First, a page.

Help prepare your children for university – Nationwide's Rachel Jensen shares some more of her top tips.
29 August 2012: Going to university is a momentous event for any child and parent. Excitement and apprehension are natural reactions to the thought of your child leaving home; particularly if this is the first time they have lived away. But don’t despair, there are lots of things you can do to help you and your child prepare for this life changing event. Here I offer some useful suggestions to help the process go more smoothly.
Many of us plan our finances well ahead, saving what we can when we can, for example in a regular savings account like Nationwide’s Flexclusive Regular Saver which is exclusively available to our main current account customers*. Having savings may help to cover the costs of your child’s higher education, especially in view of the changes to the university fee structure. The average salary of a graduate is higher than a non-graduate (Money Saving Expert, 2012) and there are social and cultural benefits of going to university, but this has to be weighed up against the financial commitments involved.
University may be the first time your son or daughter has managed a budget on their own, so it’s probably wise to sit down together to help them prepare their finances. Put together a list of all income and outgoings, including accommodation costs, utility bills, food costs, books, entertainment, transport and clothing. Also, make it clear how much monetary support you are able to provide and discuss how this will be best spent.
Make sure you are aware of any financial support available – there are lots of places where you can check your entitlement. For example you could visit www.direct.gov.uk/studentfinance or What Every Parent Needs to Know about Student Finance.
This may also be the first time your son or daughter has managed household bills. So to give them an idea of what to expect, go through all the bills they are likely to receive, don’t forget the TV licence, and give a practical example by showing them copies of your household bills. If they are using shared accommodation, make sure they decide who will be looking after which bill as soon as possible.
A part time job is a great way to earn extra cash, learn how to take responsibility of personal finances and gain work experience. Talk through the benefits of earning some extra income and discuss putting together a CV. If working in term time isn’t appealing, then working in half term and summer holidays may be a good option.
Consider all accommodation options
University accommodation can be expensive, so make sure you consider all the options. Living further from the town may be cheaper, but remember to factor in transport costs. Private accommodation may be a good option, particularly if friends are also going to the same university and can share rent. But remember to check the contract for any nasty surprises. You may also be asked to act as Guarantor with private accommodation.
Halls of residence may not be the cheapest option, but they are a good way of meeting new friends and getting involved in university life. Many halls of residence are near the university campus too, which can save on the travel costs. Also, make sure you check what is included in the price such as food and utilities.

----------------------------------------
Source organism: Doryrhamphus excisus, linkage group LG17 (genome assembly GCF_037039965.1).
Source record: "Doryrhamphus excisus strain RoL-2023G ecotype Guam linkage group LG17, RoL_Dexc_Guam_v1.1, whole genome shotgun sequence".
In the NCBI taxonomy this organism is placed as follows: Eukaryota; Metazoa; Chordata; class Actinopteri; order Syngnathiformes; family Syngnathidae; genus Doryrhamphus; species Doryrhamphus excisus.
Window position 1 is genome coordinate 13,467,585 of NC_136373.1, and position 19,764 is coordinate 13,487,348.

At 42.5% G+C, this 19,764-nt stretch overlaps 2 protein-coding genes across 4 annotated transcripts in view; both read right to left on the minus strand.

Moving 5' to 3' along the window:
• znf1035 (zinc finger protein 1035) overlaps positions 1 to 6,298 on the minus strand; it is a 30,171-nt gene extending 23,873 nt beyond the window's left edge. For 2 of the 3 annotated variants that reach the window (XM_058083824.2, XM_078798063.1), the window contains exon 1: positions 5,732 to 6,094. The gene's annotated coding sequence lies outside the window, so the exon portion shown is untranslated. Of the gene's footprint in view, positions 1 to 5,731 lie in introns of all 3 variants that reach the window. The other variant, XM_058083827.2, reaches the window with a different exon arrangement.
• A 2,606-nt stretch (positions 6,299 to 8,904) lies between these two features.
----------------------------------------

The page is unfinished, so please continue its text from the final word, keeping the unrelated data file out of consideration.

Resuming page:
Some university accommodation provides meals and some are self catered. Whichever you choose, it might be worth providing your child with some basic cooking skills. Buy some cook books and plan some low cost recipes together. This will not only help save money but will help with nutrition too. Perhaps you can even practice some of the recipes together.
Don’t forget to share some of your top tips to prevent waste and save money, such as freezing leftovers, regularly checking use by dates, planning meals in advance and buying long life items such as tinned goods, pasta and rice that won’t perish as quickly. Also buy some cooking equipment to ensure that they have something to cook with, many supermarkets have reasonably priced starter kits.
Cover for personal belongings
Moving your son or daughter’s possessions to student accommodation takes lots of planning, but many forget to ensure that these belongings are adequately protected. With expensive items such as jewellery, cameras, sports equipment and bicycles going with them, it is worth checking whether your home insurance policy covers their belongings at university. If not you may need to take out a new policy to ensure they are covered. At Nationwide, our home insurance covers student belongings at college or university within the British Isles as standard (limits apply)**. Check out our cover here.
It’s all too easy for students to be drawn to an account based on the freebies it offers. Check comparison sites, such as www.confused.com for the best deals and decide what freebies might be worthwhile, such as a young person’s rail card if your son or daughter will be travelling home regularly. By going through the options together you can choose the right account based on the best rates.
If your son or daughter needs advice or guidance while they are at university, they should speak to the university’s financial support team or councillor. Also check out what student finance options are available here.
More useful links:
* To apply for a Flexclusive Regular Saver account, you must be 18 years or over, hold a FlexAccount with a Visa debit card (not cash card+) and:
• Complete an account transfer to us (from a non-Nationwide account) using our Account Transfer Service or have done so in the last four months
If a joint application is made only one account holder must meet the main FlexAccount customer eligibility criteria.
** Nationwide home insurance is underwritten and administered by UK Insurance Limited